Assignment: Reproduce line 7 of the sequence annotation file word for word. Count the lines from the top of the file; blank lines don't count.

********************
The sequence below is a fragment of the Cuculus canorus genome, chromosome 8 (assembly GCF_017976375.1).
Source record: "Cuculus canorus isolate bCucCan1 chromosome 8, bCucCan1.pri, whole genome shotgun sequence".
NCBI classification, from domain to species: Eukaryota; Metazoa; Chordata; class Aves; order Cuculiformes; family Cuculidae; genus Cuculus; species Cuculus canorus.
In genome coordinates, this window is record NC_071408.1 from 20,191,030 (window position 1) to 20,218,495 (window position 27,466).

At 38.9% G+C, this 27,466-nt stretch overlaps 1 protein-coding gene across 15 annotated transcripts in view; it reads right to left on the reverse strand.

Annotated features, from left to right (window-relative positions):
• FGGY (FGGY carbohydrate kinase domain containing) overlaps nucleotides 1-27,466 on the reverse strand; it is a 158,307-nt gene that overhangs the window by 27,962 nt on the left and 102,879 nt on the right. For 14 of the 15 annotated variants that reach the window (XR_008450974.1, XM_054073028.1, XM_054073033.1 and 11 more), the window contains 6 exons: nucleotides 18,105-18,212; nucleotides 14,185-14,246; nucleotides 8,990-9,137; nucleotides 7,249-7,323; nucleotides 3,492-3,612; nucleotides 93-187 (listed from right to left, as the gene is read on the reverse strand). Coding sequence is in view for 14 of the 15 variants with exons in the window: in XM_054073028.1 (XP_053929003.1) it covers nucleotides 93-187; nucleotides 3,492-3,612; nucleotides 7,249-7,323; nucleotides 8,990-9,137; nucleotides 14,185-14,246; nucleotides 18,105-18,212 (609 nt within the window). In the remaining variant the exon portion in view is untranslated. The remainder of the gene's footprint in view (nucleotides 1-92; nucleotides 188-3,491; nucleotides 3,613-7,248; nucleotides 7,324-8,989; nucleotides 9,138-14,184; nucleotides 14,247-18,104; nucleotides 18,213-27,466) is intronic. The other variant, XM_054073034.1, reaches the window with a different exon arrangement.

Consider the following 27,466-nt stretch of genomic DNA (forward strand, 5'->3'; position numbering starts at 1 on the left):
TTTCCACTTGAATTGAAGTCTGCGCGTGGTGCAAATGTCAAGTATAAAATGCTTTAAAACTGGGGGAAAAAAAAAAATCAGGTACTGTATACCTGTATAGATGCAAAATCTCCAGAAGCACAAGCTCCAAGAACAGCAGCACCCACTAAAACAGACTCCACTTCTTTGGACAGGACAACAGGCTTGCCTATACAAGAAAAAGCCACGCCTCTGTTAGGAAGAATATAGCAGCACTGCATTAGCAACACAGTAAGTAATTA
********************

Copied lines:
• FGGY (FGGY carbohydrate kinase domain containing) overlaps nucleotides 1-27,466 on the reverse strand; it is a 158,307-nt gene that overhangs the window by 27,962 nt on the left and 102,879 nt on the right. For 14 of the 15 annotated variants that reach the window (XR_008450974.1, XM_054073028.1, XM_054073033.1 and 11 more), the window contains 6 exons: nucleotides 18,105-18,212; nucleotides 14,185-14,246; nucleotides 8,990-9,137; nucleotides 7,249-7,323; nucleotides 3,492-3,612; nucleotides 93-187 (listed from right to left, as the gene is read on the reverse strand). Coding sequence is in view for 14 of the 15 variants with exons in the window: in XM_054073028.1 (XP_053929003.1) it covers nucleotides 93-187; nucleotides 3,492-3,612; nucleotides 7,249-7,323; nucleotides 8,990-9,137; nucleotides 14,185-14,246; nucleotides 18,105-18,212 (609 nt within the window). In the remaining variant the exon portion in view is untranslated. The remainder of the gene's footprint in view (nucleotides 1-92; nucleotides 188-3,491; nucleotides 3,613-7,248; nucleotides 7,324-8,989; nucleotides 9,138-14,184; nucleotides 14,247-18,104; nucleotides 18,213-27,466) is intronic. The other variant, XM_054073034.1, reaches the window with a different exon arrangement.